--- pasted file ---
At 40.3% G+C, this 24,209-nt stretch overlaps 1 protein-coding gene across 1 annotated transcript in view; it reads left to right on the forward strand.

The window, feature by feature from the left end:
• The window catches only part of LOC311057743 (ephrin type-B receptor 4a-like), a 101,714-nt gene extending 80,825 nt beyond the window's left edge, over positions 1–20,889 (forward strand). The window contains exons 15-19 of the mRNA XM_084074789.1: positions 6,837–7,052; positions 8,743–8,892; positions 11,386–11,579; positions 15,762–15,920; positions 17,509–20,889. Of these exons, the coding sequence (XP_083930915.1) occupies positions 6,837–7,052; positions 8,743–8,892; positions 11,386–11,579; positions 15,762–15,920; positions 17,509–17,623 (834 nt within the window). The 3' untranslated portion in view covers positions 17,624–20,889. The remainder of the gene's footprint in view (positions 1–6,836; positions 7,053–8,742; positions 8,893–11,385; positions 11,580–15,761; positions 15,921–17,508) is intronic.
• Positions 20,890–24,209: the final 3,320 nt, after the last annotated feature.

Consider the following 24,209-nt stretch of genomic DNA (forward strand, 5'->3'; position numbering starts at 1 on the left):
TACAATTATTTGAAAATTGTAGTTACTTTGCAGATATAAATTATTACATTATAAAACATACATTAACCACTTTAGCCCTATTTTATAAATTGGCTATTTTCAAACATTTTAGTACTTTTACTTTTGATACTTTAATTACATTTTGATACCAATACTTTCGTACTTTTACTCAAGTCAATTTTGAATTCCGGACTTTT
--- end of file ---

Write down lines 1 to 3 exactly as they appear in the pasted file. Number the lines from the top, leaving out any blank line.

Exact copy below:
At 40.3% G+C, this 24,209-nt stretch overlaps 1 protein-coding gene across 1 annotated transcript in view; it reads left to right on the forward strand.

The window, feature by feature from the left end:
• The window catches only part of LOC311057743 (ephrin type-B receptor 4a-like), a 101,714-nt gene extending 80,825 nt beyond the window's left edge, over positions 1–20,889 (forward strand). The window contains exons 15-19 of the mRNA XM_084074789.1: positions 6,837–7,052; positions 8,743–8,892; positions 11,386–11,579; positions 15,762–15,920; positions 17,509–20,889. Of these exons, the coding sequence (XP_083930915.1) occupies positions 6,837–7,052; positions 8,743–8,892; positions 11,386–11,579; positions 15,762–15,920; positions 17,509–17,623 (834 nt within the window). The 3' untranslated portion in view covers positions 17,624–20,889. The remainder of the gene's footprint in view (positions 1–6,836; positions 7,053–8,742; positions 8,893–11,385; positions 11,580–15,761; positions 15,921–17,508) is intronic.